The Paperless Kitchen

KIWI Magazine

The Paperless Kitchen

The Challenge: Go paper towel-and napkin free for three weeks

The Family: Sonia and Thom Leiter of Delaware, Ohio, and daughters, Madison, 15, Ava,7, Gianna, 5, and Poppy, 2

Throwing in the (paper) towel Like most families, the Leiters turned to disposable towels and napkins to deal with tabletop crumbs, juice spills, messy hands, and more. But when Sonia realized they were tearing through a roll per week, she wondered if they could cut back.

Stocking up Before starting their challenge, the Leiters used up their existing paper towels. Then, Sonia added to a pile of rags and old T-shirts under the sink. “I wanted plenty of extras so I didn’t end up having to do laundry every day,” she says.  She also set out colored washcloths that her daughters (and the five kids she watches at her in-home daycare) could use for cleaning their hands and faces.

Letting it soak in The Leiters were surprised by how easy it was to get by sans paper towels. Without any to turn to, Thom and the girls usually found it easy to reach for the reusable alternatives. Poppy wasn’t a fan of having her face cleaned with a washcloth, though: “She’d say ‘No I want paper,'” says Sonia. Instead, Sonia would let her decide whether she wanted hot or cold water on the cloth. “Giving her the choice seemed to make her feel better,” Sonia says.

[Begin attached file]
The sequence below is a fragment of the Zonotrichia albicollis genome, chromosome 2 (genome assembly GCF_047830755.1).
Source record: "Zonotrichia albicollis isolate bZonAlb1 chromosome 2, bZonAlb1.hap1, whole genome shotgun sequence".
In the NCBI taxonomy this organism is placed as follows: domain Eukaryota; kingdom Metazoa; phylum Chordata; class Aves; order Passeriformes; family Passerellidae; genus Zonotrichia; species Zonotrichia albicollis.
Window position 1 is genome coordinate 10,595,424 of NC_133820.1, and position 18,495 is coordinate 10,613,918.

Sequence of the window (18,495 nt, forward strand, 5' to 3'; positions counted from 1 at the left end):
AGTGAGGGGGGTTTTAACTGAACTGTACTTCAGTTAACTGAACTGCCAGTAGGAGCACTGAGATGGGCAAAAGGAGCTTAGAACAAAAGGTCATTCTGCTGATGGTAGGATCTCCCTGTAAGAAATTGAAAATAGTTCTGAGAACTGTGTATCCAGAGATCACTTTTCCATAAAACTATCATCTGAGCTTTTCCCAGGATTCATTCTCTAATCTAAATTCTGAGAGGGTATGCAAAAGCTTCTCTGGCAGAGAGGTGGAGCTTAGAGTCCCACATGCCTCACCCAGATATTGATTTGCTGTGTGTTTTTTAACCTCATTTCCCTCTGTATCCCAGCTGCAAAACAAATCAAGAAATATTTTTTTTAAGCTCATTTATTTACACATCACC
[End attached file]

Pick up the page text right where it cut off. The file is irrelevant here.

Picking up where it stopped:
Small Spill One icky event almost brought out the disposables: When one of the kids stepped on a grape, Sonia was tempted to clean it up with a baby wipe–quicker, and less chance of ruining the cloth. She debated for an hour before picking up the squished grape with a washcloth. “Now if I start to get squeamish. I remind myself that I’ve been pooped on and puked on by my kids for the last 15 years, so I should certainly be able to handle messes like these!”she says. Then, there was one minor “oops”: “We got sandwiches at Subway, and while we were eating, I realized we  were using the napkins they’d stuck in our bag!” Sonia says.

On a roll Even with the challenge over, the family plans to stay paper towel-free. “By the third week using rags and washcloths had gotten so ingrained that going without paper towels seemed easy,” Sonia says. Though she did only one additional load of laundry a week, she’s now trying to make the family’s cloth habits even more eco-friendly by squeezing multiple uses out of her rags and washcloths before tossing them in the laundry. “I don’t want them to turn into the same quick throwaway thing,” she says.

Easy-absorb advice Want to give life without paper towels a shot? Stock up on rags and towels and figure out how they’ll be used–certain rags for cleaning floors and others for hands and faces, Sonia suggests. “I do still have moments where I think it would be simpler to clean something with a disposable cloth, but I’m committed to being paper towel-free now,” Sonia says. “It’s easier than you think!”

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